Animal Studies Journal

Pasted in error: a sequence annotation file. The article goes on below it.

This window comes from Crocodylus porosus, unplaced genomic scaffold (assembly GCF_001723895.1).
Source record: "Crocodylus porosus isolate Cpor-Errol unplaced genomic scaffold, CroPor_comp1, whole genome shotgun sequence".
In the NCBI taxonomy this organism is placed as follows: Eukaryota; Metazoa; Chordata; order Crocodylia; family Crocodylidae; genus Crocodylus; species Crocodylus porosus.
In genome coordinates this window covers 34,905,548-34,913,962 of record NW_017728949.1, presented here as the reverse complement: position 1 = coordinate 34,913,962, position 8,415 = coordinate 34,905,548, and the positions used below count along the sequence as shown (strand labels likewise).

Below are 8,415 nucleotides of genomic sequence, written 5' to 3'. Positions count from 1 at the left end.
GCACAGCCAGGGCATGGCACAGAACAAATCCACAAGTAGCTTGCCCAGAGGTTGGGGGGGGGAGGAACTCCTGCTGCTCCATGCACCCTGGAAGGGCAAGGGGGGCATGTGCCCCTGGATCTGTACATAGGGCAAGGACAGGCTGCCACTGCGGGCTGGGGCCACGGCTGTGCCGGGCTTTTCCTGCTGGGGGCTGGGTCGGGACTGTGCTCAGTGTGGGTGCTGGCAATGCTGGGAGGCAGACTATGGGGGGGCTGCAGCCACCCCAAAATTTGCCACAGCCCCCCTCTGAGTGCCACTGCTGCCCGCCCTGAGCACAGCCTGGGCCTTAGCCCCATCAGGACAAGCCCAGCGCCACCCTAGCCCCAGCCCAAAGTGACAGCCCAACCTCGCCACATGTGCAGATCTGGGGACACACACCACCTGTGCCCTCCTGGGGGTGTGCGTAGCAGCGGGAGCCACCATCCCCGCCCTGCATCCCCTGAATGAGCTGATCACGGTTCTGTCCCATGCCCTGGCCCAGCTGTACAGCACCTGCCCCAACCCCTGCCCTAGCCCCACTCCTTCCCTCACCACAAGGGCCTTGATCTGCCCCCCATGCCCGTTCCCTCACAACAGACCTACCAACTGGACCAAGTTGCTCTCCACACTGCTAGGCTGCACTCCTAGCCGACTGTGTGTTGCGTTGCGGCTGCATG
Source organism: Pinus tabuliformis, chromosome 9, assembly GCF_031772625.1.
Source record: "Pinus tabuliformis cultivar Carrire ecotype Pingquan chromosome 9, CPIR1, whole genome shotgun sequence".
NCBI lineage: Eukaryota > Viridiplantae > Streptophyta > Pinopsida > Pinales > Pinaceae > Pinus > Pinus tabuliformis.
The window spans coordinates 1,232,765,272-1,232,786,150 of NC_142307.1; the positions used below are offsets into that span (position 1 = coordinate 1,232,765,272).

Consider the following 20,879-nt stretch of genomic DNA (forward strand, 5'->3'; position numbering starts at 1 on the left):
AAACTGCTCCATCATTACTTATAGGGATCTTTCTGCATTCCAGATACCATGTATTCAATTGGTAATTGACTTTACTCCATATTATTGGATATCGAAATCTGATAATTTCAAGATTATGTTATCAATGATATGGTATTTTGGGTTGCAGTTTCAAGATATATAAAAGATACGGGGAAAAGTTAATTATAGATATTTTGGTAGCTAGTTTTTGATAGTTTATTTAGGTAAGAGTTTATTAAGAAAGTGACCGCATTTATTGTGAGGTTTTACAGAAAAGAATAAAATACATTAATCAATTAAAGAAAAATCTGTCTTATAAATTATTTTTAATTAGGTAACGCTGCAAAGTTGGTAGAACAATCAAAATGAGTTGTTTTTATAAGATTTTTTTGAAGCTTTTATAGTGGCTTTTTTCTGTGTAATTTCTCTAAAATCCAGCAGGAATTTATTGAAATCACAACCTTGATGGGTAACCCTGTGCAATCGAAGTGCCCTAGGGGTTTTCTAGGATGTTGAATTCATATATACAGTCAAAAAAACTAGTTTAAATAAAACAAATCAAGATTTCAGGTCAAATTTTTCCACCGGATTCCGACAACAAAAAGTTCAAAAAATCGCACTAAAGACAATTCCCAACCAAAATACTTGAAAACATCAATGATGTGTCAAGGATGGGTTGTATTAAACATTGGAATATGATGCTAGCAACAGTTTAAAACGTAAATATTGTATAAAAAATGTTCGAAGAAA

In his Indigenous critique of the field of animal studies, Billy-Ray Belcourt (Driftpile Cree Nation) describes it as having an analytic blind spot when it comes to settler-colonialism, a blind spot that manifests through universalising claims and clumsy arguments about ‘shared’ oppressions, through assumptions that settler colonial political institutions can be a neutral part of the solution, and through a failure to engage with ‘Indigenous studies of other than human life’ (20). In the same article, he calls on decolonial projects to do more to include animality within their purview, to include critiques of animal agriculture and to incorporate critiques of anthropocentrism as ‘a key logic of white supremacy’. Belcourt’s critique of both Animal studies and decolonial projects on the basis of an unequal but mutual marginalisation is an important starting point for research projects like ours that hope to bring Animal studies and Indigenous studies approaches into dialogue about the cultural impacts of introduced animals. Our approach sets out to be ‘triadic’, always involving at least three sides; Settler- Coloniser, Indigene and Animal.